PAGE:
The Hobbit: the Desolation of Smaug Peter Jackson

The Hobbit: the Desolation of Smaug Peter Jackson
The decision to sprawl The Hobbit across three films ensured that the first instalment, An Unexpected Journey, was little more than a long winded set-up — just as things got going, the film ended. Freed from such myth-making, The Desolation of Smaug gets on with the adventuring as Bilbo, Gandalf and their dwarf companions continue their journey to the Misty Mountain.

As the film begins, the group are still on the run from a host of orcs led by Azog, eager to exact revenge on the dwarves, and Thorin Oakenshield in particular. They take respite with the skin changer, Bjorn, and Gandalf disappears to investigate the reappearance of the Nazgul. Meanwhile the rest of the group make their way through Mirkwood, where they're rescued from a nest of spiders by a group of elves led by Legolas. Prisoners, they escape from the wood-elf stronghold, Thranduil, but not before Kili develops a romance with Tauriel. During their escape, Thranduil is attacked by the orcs and Kili with an arrow.

Facing a mutual enemy, Legolas and Tauriel follow the dwarves to Laketown, into which the group were smuggled by Bard. The majority of the dwarves travel to the Misty Mountain where Bilbo finally encounters Smaug, the dragon. In the ensuing battle, Smaug becomes enraged and sets out to exact his revenge for the dwarves' trespass on Laketown.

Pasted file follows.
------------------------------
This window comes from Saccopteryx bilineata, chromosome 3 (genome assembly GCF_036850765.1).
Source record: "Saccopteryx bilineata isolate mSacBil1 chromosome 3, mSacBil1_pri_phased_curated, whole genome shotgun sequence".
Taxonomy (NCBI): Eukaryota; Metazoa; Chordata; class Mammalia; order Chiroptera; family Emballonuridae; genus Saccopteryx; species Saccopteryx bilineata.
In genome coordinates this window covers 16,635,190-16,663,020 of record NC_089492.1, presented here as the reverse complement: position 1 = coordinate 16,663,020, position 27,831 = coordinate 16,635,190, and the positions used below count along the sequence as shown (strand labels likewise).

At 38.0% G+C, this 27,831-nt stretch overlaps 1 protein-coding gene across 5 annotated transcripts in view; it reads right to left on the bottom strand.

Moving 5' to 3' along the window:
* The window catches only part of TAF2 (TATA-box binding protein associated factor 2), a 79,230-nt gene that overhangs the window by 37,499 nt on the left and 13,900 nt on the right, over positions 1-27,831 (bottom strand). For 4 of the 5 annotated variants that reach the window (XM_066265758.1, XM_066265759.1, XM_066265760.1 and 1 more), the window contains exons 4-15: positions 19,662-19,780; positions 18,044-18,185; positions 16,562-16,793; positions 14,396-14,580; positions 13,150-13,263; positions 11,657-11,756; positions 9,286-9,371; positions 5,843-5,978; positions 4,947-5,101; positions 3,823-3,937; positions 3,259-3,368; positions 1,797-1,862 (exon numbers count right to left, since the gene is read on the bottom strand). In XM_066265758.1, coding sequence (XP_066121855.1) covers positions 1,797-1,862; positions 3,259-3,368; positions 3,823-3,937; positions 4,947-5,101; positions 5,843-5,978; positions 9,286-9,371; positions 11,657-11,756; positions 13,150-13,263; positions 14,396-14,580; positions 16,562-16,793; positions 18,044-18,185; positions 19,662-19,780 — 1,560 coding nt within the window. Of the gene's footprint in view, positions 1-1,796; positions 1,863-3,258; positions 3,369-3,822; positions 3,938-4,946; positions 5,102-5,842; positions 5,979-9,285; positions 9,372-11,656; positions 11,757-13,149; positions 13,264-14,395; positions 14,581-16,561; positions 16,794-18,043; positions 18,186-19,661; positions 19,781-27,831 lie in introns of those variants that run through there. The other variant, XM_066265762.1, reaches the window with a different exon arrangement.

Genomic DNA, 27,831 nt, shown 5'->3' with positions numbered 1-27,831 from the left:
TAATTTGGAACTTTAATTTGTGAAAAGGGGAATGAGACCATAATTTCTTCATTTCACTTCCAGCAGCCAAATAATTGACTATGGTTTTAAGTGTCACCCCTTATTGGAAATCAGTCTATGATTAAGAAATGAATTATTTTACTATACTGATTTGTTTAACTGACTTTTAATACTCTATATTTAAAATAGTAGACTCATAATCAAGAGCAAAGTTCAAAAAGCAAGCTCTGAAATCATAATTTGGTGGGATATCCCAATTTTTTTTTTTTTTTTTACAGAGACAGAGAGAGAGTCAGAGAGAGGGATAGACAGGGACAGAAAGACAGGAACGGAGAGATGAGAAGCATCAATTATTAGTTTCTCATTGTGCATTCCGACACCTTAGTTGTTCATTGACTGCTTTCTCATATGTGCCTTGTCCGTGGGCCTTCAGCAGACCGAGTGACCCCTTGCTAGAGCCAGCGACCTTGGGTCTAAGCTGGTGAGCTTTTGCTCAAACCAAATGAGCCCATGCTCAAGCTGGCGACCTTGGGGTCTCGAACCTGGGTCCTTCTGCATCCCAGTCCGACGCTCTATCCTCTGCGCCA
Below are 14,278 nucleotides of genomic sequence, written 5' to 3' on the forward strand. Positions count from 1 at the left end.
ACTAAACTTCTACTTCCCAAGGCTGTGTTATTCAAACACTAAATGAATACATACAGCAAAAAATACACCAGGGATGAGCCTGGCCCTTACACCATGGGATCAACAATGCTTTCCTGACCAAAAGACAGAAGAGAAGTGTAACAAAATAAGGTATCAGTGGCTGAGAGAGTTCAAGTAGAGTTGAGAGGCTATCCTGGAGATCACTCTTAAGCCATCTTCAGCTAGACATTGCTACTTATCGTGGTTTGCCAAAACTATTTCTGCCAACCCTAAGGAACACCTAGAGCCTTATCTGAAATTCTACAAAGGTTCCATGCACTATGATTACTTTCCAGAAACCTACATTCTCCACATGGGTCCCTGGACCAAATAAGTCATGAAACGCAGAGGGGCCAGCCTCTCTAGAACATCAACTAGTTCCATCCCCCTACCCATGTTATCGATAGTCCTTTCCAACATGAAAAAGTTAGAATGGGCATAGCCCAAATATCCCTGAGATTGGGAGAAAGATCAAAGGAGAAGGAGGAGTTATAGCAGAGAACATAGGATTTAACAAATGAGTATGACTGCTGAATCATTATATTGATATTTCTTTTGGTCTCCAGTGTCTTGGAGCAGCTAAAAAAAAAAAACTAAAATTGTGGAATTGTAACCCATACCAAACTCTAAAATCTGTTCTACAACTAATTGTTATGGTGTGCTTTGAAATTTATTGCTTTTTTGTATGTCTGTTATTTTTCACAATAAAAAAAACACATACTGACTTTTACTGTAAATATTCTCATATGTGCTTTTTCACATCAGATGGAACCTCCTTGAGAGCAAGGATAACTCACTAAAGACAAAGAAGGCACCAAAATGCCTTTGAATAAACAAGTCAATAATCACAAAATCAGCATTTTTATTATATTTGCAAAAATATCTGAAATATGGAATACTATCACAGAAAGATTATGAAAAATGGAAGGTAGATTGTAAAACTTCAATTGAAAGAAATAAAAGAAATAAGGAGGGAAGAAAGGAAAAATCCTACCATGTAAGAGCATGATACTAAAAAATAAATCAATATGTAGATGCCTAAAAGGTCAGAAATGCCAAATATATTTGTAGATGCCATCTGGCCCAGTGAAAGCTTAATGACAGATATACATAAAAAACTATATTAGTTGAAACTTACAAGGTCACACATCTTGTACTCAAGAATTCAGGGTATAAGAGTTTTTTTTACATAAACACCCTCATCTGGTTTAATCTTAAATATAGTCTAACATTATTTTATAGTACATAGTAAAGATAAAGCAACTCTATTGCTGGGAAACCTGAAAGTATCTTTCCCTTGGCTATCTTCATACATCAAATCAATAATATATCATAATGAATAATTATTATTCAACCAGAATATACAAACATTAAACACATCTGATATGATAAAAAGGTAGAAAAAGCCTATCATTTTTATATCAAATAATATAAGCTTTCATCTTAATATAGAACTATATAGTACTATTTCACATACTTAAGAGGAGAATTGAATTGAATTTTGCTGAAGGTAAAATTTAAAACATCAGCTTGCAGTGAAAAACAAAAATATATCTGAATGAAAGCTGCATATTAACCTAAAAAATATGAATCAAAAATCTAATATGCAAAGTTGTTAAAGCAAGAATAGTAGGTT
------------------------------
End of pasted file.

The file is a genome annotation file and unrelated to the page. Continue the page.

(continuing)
The pacing issues of the first film are mostly absent here, which makes Desolation a far more enjoyable affair. It's also a little less family friendly (there are no group sing-a-longs here) and you can start to see the congruity with Jackson's Lord of the Rings trilogy. The reappearance of Legolas obviously helps tie the two series together, as do several nods to events that keen-eyed Tolkien fans will pick up on.

Jackson's decision to render so many of the orc characters in CGI rather than having a physical actor in costume as he did in the LOTR trilogy continues to be somewhat troublesome; while it works for a well-developed character like Gollum, one-note villains like Azog and his son Bolg lack the characterization and physical menace a real human can bring to such a part. Far more exhilarating to watch is Smaug. He was always going to be a purely CGI creation, but Benedict Cumberbatch brings the character to life in all his malevolent and egotistical glory.

The Blu-ray Edition includes a host of behind the scenes features, including a detailed, 40-minute mini-doc detailing all aspects of the production. However, given Jackson's penchant for releasing deluxe, extended editions of his films in time for the Christmas holidays, it might be worth waiting if supplementary features and a few dozen minutes of extra footage can make or break a feature for you.

(Warner Bros.)